What You Can Do To Prevent Your Cat From Not Burying Poop
To prevent your cat from not burying its poop, there are several steps you can take. This includes providing a clean and comfortable litter box, offering a variety of litters, ensuring the litter box is in a quiet, low-traffic area, and addressing territorial marking.
To help get a better understanding here are a few tips to help you out
- Provide A Clean and Comfortable Litter Box
- Make sure the litter box is cleaned regularly and that the litter is changed often. The litter should be of a texture and scent that your cat prefers.
- Provide Enough Litter Boxes
- This gets overlooked by many cat owners. It is recommended to have one more litter box than the number of cats you have.
- Offer A Variety Of Litters
- Different cats have different preferences when it comes to litters, so try offering a variety of litters to see which one your cat prefers.
- Ensure The Litter Box Is In A Quite and Low Traffic Place
- Like humans, cats often prefer a quite quant are to to their business.
- Rule Out Medical Issues
- Consult with a veterinarian to rule out any underlying medical issues that may be causing your cat to not bury its poop.
- Address Territorial Marking
- If you suspect territorial marking may be the issue, consult with a professional behaviorist to address the problem.
- Provide A Stress Free Environment
- Provide a safe and comfortable environment for your cat and try to minimize any stressors in their life.
- Train Your Cat
- As Surprising as it may be, not all cats know how to use a litter box. Positive reinforcement training can help your cat learn to bury its poop in the litter box.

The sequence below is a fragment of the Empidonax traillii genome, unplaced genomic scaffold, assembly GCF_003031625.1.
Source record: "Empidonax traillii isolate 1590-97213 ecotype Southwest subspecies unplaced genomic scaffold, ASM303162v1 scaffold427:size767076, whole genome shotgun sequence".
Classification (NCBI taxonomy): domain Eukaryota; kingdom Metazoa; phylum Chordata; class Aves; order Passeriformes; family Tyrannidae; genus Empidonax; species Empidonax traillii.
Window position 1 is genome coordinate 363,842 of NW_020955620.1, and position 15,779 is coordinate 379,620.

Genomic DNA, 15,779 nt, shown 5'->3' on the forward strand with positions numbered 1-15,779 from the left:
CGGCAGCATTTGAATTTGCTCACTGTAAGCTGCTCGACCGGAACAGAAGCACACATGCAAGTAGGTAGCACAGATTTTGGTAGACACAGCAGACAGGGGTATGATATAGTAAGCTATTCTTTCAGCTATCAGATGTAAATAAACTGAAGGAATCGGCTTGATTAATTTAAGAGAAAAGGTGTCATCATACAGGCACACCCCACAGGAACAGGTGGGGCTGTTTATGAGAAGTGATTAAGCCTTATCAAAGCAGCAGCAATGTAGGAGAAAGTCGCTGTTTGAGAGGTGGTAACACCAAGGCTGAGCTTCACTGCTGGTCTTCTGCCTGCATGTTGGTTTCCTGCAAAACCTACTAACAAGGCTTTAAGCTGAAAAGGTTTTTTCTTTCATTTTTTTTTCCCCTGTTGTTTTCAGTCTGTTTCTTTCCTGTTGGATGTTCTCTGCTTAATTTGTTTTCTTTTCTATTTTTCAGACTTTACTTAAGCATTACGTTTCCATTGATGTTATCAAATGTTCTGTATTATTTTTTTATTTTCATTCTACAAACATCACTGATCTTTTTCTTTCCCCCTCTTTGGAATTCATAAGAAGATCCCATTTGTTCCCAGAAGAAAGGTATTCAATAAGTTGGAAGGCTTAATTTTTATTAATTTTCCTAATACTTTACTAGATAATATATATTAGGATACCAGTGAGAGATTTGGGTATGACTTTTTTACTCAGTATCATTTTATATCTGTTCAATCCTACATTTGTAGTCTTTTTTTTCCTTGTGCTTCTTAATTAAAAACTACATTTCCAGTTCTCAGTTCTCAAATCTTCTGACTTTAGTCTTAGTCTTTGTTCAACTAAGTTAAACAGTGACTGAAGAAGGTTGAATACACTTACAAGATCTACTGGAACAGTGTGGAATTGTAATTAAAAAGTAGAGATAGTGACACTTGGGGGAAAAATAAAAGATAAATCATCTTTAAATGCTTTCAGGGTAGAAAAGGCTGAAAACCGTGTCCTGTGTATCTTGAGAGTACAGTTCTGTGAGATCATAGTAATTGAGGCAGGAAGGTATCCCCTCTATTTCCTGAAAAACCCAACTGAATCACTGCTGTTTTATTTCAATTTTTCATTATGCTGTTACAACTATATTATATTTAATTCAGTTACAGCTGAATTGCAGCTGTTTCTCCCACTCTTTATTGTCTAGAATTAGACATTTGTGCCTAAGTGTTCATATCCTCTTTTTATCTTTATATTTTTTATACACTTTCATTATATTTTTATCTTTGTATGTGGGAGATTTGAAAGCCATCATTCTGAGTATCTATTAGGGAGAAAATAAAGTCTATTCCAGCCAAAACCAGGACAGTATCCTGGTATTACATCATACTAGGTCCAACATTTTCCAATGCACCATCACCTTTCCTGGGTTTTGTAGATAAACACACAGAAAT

- Monitor Your Cat
- Observe your cat’s behavior and keep track of where it eliminates, when it eliminates, and how often it eliminates. This can help you identify potential issues and address them quickly.
Remeber, it’s essential to rule out any underlying medical issues, provide a stress-free environment, and monitor your cat’s behavior. With a little effort and patience, you can help your cat learn to bury its poop in the litter box and maintain a clean and healthy environment.
In conclusion, cats not covering their waste in the litter box can be caused by a variety of factors, including medical issues, stress, litter preferences, territorial marking and laziness. By identifying the root cause and taking the appropriate steps to address it, cat owners can help their furry friends maintain good litter box habits.
It’s important to be patient and understanding of our feline friends, as they may have specific needs and preferences that we are not aware of. With a little patience and understanding, we can help our cats maintain good litter box habits and keep our homes clean and odor-free.
We hope this article has helped you figure out why your cat is refusing to cover it’s poop. Let us know in the comment section below if your cat also has this issue, and what helped. Also feel free to checkout our other great articles on cat behavior!